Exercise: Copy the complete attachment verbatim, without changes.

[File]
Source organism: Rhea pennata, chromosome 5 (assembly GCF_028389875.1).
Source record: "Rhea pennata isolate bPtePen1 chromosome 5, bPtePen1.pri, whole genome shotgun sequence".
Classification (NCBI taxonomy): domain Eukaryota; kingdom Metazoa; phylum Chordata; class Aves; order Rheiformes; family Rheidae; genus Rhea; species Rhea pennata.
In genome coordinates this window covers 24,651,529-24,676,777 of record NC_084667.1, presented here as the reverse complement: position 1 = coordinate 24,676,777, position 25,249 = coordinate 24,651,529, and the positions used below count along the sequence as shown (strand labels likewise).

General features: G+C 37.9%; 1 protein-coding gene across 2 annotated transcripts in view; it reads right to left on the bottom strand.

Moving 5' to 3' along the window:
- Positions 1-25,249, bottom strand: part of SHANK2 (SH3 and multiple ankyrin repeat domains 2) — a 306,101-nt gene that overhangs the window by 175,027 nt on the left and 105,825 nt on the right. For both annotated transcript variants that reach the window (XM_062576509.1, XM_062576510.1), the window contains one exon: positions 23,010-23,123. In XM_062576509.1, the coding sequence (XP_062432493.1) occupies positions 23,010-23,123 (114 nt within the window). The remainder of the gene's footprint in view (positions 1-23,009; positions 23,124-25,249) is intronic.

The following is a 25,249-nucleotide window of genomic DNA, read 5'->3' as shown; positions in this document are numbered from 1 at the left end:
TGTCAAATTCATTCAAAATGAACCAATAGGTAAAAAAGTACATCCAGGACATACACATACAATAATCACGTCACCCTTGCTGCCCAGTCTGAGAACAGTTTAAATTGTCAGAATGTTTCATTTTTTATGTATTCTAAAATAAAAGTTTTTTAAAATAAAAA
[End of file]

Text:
Source organism: Rhea pennata, chromosome 5 (assembly GCF_028389875.1).
Source record: "Rhea pennata isolate bPtePen1 chromosome 5, bPtePen1.pri, whole genome shotgun sequence".
Classification (NCBI taxonomy): domain Eukaryota; kingdom Metazoa; phylum Chordata; class Aves; order Rheiformes; family Rheidae; genus Rhea; species Rhea pennata.
In genome coordinates this window covers 24,651,529-24,676,777 of record NC_084667.1, presented here as the reverse complement: position 1 = coordinate 24,676,777, position 25,249 = coordinate 24,651,529, and the positions used below count along the sequence as shown (strand labels likewise).

General features: G+C 37.9%; 1 protein-coding gene across 2 annotated transcripts in view; it reads right to left on the bottom strand.

Moving 5' to 3' along the window:
- Positions 1-25,249, bottom strand: part of SHANK2 (SH3 and multiple ankyrin repeat domains 2) — a 306,101-nt gene that overhangs the window by 175,027 nt on the left and 105,825 nt on the right. For both annotated transcript variants that reach the window (XM_062576509.1, XM_062576510.1), the window contains one exon: positions 23,010-23,123. In XM_062576509.1, the coding sequence (XP_062432493.1) occupies positions 23,010-23,123 (114 nt within the window). The remainder of the gene's footprint in view (positions 1-23,009; positions 23,124-25,249) is intronic.

The following is a 25,249-nucleotide window of genomic DNA, read 5'->3' as shown; positions in this document are numbered from 1 at the left end:
TGTCAAATTCATTCAAAATGAACCAATAGGTAAAAAAGTACATCCAGGACATACACATACAATAATCACGTCACCCTTGCTGCCCAGTCTGAGAACAGTTTAAATTGTCAGAATGTTTCATTTTTTATGTATTCTAAAATAAAAGTTTTTTAAAATAAAAA